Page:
Royal Far West supporting children in disaster-affected communities

  • Quaama Public School Principal Daniel Roe with Royal Far West Business Director Jacqui Emery
    Quaama Public School Principal Daniel Roe with Royal Far West Business Director Jacqui Emery
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Royal Far West
Deb Gibbons, PR and Content
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Floods, fires and droughts generally have a greater impact on people living in rural and remote areas of Australia compared to people living in cities, which is compounded by poorer access to assistance for their physical and mental health problems.

Children’s charity Royal Far West has been supporting the health and wellbeing of rural and remote children and their families for 95 years.

The impact of the drought has undoubtedly had an impact on demand for Royal Far West’s specialist developmental and mental health services, which has nearly doubled in the past two years. In particular, the volume of mental health telecare sessions delivered by Royal Far West has increased by 86 per cent in the last year.

The bushfire catastrophe was the first time Royal Far West has responded to a disaster. Business Director Jacqui Emery said the charity consulted with experts, including those from London’s Grenfell Tower tragedy in 2017, explaining, “we understand the road to recovery will be a long one”.

Statistics from disasters include Hurricane Katrina, where PTSD rates increased from 15 per cent five to eight months after the disaster to 20 per cent a year later, while impacts from the Black Saturday and related bushfires indicated that three to four years after the bushfires, 26 per cent of people in high-impact communities, 17 per cent in medium-impact communities and 12 per cent in low-impact communities had mental health problems that might require professional support, approximately double the levels of people not affected by disaster.

“Our psychologists and social workers have been visiting devastated regions, talking with the locals about what is needed now, and in the future. Mirroring overseas experience, families and children require short-term help with things like housing and finances, and it’s expected that mental health needs will become more prevalent six to 12 months down the track,” Jacqui said.

Because of its paediatric expertise and deep community relationships in country NSW, Royal Far West was asked by UNICEF Australia to partner in its Bushfire Recovery Program. UNICEF’s $750,000 will enable Royal Far West to mobilise specialist clinicians to support eight affected regions, including up to 58 communities, starting in the NSW South Coast and Northern NSW in April.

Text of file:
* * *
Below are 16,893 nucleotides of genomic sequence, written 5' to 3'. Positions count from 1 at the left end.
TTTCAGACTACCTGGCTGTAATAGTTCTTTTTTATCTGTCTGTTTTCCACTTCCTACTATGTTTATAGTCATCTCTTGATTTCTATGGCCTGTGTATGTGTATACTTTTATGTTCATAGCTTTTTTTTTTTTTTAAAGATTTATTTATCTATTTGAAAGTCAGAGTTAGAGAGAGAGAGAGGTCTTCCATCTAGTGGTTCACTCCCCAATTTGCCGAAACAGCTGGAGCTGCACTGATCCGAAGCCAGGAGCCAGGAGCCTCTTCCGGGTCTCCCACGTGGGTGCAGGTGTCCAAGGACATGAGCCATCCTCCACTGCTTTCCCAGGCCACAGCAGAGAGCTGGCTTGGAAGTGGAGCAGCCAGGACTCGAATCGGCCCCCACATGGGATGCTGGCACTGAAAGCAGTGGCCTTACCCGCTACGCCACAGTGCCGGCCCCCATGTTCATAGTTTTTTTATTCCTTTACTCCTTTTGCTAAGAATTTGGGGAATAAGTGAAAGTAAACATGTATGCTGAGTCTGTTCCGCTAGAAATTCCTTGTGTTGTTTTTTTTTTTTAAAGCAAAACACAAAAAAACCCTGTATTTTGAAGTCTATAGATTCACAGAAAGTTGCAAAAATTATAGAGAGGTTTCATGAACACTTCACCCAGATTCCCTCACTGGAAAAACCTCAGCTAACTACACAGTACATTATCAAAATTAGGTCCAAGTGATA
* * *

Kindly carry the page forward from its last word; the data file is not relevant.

“I visited some bushfire areas with our CEO Lindsay Cane AM, including a school in Quaama where 19 of the 55 children had lost their homes,” Jacqui said.

“Through our research we know that children are often the silent victims of traumatic events. They are the ones who watch the stress on their parents and carers, or see their homes and possessions disappear, or must shoulder heavy workloads to help their exhausted parents, with little or no time or freedom to play.”

Royal Far West’s clinicians are increasingly supporting highly vulnerable families, with children who are struggling at school and at home.

This complexity impacts family stability and the world around the child – and means deeper, longer term strategies are needed, which are more resource-intensive, along with greater coordination across multiple agencies, as many local services in rural and remote areas are not equipped with the resources to deal with these issues.

And with the impact of climate change continuing to affect rural areas of Australia, the need for long-term strategies is highlighted. Rural families are on the frontline of climate change impact. Extreme weather events like bushfires, droughts and floods will continue to impact rural and remote communities and people and organisations need to work together to make sure the long-term effects are not intractable.

 

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